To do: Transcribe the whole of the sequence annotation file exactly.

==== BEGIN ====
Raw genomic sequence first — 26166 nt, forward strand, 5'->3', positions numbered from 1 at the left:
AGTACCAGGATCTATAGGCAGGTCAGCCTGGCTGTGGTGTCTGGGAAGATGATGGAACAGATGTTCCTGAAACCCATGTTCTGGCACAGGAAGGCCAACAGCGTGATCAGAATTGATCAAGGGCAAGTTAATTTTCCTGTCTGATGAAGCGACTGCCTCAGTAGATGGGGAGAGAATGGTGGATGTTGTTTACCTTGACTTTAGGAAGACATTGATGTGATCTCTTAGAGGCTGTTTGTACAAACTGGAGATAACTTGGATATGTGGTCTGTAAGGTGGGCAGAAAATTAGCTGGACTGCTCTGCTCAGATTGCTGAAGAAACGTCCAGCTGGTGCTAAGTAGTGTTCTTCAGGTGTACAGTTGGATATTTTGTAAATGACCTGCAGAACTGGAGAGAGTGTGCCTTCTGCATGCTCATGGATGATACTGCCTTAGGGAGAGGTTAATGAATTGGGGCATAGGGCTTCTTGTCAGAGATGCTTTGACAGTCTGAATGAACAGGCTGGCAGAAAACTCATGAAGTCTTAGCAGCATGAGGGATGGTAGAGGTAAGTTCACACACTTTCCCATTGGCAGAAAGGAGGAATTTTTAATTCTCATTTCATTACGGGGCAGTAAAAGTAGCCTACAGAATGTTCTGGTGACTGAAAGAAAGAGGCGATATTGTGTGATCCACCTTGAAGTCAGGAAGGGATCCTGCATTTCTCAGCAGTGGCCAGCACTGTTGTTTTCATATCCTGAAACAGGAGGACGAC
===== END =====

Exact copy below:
Raw genomic sequence first — 26166 nt, forward strand, 5'->3', positions numbered from 1 at the left:
AGTACCAGGATCTATAGGCAGGTCAGCCTGGCTGTGGTGTCTGGGAAGATGATGGAACAGATGTTCCTGAAACCCATGTTCTGGCACAGGAAGGCCAACAGCGTGATCAGAATTGATCAAGGGCAAGTTAATTTTCCTGTCTGATGAAGCGACTGCCTCAGTAGATGGGGAGAGAATGGTGGATGTTGTTTACCTTGACTTTAGGAAGACATTGATGTGATCTCTTAGAGGCTGTTTGTACAAACTGGAGATAACTTGGATATGTGGTCTGTAAGGTGGGCAGAAAATTAGCTGGACTGCTCTGCTCAGATTGCTGAAGAAACGTCCAGCTGGTGCTAAGTAGTGTTCTTCAGGTGTACAGTTGGATATTTTGTAAATGACCTGCAGAACTGGAGAGAGTGTGCCTTCTGCATGCTCATGGATGATACTGCCTTAGGGAGAGGTTAATGAATTGGGGCATAGGGCTTCTTGTCAGAGATGCTTTGACAGTCTGAATGAACAGGCTGGCAGAAAACTCATGAAGTCTTAGCAGCATGAGGGATGGTAGAGGTAAGTTCACACACTTTCCCATTGGCAGAAAGGAGGAATTTTTAATTCTCATTTCATTACGGGGCAGTAAAAGTAGCCTACAGAATGTTCTGGTGACTGAAAGAAAGAGGCGATATTGTGTGATCCACCTTGAAGTCAGGAAGGGATCCTGCATTTCTCAGCAGTGGCCAGCACTGTTGTTTTCATATCCTGAAACAGGAGGACGAC